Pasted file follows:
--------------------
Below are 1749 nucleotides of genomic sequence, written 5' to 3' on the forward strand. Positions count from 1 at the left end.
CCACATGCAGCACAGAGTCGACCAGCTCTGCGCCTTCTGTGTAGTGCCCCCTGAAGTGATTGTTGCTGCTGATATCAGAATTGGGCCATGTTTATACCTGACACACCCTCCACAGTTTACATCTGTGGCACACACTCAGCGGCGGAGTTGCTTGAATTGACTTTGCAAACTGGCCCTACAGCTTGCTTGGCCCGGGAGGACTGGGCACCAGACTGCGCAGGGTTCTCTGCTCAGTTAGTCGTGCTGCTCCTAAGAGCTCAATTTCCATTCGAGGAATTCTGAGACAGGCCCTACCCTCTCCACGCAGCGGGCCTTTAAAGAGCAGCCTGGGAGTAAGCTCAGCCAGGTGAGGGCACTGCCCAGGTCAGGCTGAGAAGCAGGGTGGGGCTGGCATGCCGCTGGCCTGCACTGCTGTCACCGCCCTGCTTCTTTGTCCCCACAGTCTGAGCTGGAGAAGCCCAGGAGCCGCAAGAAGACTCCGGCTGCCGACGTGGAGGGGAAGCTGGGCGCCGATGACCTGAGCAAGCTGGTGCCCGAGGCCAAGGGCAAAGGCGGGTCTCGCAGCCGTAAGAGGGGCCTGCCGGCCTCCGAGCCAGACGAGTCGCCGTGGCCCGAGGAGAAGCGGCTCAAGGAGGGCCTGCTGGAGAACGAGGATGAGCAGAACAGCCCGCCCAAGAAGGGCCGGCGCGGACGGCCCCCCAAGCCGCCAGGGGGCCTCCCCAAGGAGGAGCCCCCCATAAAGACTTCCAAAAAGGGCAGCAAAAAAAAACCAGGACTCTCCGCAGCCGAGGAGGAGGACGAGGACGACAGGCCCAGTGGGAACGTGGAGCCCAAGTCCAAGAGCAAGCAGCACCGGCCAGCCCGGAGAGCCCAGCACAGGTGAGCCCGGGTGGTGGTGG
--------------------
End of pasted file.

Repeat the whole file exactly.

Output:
Below are 1749 nucleotides of genomic sequence, written 5' to 3' on the forward strand. Positions count from 1 at the left end.
CCACATGCAGCACAGAGTCGACCAGCTCTGCGCCTTCTGTGTAGTGCCCCCTGAAGTGATTGTTGCTGCTGATATCAGAATTGGGCCATGTTTATACCTGACACACCCTCCACAGTTTACATCTGTGGCACACACTCAGCGGCGGAGTTGCTTGAATTGACTTTGCAAACTGGCCCTACAGCTTGCTTGGCCCGGGAGGACTGGGCACCAGACTGCGCAGGGTTCTCTGCTCAGTTAGTCGTGCTGCTCCTAAGAGCTCAATTTCCATTCGAGGAATTCTGAGACAGGCCCTACCCTCTCCACGCAGCGGGCCTTTAAAGAGCAGCCTGGGAGTAAGCTCAGCCAGGTGAGGGCACTGCCCAGGTCAGGCTGAGAAGCAGGGTGGGGCTGGCATGCCGCTGGCCTGCACTGCTGTCACCGCCCTGCTTCTTTGTCCCCACAGTCTGAGCTGGAGAAGCCCAGGAGCCGCAAGAAGACTCCGGCTGCCGACGTGGAGGGGAAGCTGGGCGCCGATGACCTGAGCAAGCTGGTGCCCGAGGCCAAGGGCAAAGGCGGGTCTCGCAGCCGTAAGAGGGGCCTGCCGGCCTCCGAGCCAGACGAGTCGCCGTGGCCCGAGGAGAAGCGGCTCAAGGAGGGCCTGCTGGAGAACGAGGATGAGCAGAACAGCCCGCCCAAGAAGGGCCGGCGCGGACGGCCCCCCAAGCCGCCAGGGGGCCTCCCCAAGGAGGAGCCCCCCATAAAGACTTCCAAAAAGGGCAGCAAAAAAAAACCAGGACTCTCCGCAGCCGAGGAGGAGGACGAGGACGACAGGCCCAGTGGGAACGTGGAGCCCAAGTCCAAGAGCAAGCAGCACCGGCCAGCCCGGAGAGCCCAGCACAGGTGAGCCCGGGTGGTGGTGG